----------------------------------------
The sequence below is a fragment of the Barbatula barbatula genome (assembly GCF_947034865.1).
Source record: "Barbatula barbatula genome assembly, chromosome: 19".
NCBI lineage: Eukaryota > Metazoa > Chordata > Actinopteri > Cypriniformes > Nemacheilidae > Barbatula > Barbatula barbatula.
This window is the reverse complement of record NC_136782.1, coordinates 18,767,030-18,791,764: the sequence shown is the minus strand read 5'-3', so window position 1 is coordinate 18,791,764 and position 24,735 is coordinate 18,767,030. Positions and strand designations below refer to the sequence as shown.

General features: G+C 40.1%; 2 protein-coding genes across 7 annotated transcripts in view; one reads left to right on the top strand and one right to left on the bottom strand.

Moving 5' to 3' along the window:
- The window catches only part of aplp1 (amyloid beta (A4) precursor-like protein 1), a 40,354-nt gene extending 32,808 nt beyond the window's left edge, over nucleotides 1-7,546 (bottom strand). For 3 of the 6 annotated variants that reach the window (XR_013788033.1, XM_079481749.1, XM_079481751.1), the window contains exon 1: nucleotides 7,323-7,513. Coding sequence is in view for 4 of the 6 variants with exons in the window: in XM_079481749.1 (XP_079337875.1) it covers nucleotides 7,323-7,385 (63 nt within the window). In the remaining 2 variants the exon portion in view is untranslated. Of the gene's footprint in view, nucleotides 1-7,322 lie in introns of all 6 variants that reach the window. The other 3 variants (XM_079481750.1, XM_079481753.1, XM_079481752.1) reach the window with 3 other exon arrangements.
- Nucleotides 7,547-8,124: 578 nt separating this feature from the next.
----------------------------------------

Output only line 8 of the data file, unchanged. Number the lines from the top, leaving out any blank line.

- Nucleotides 7,547-8,124: 578 nt separating this feature from the next.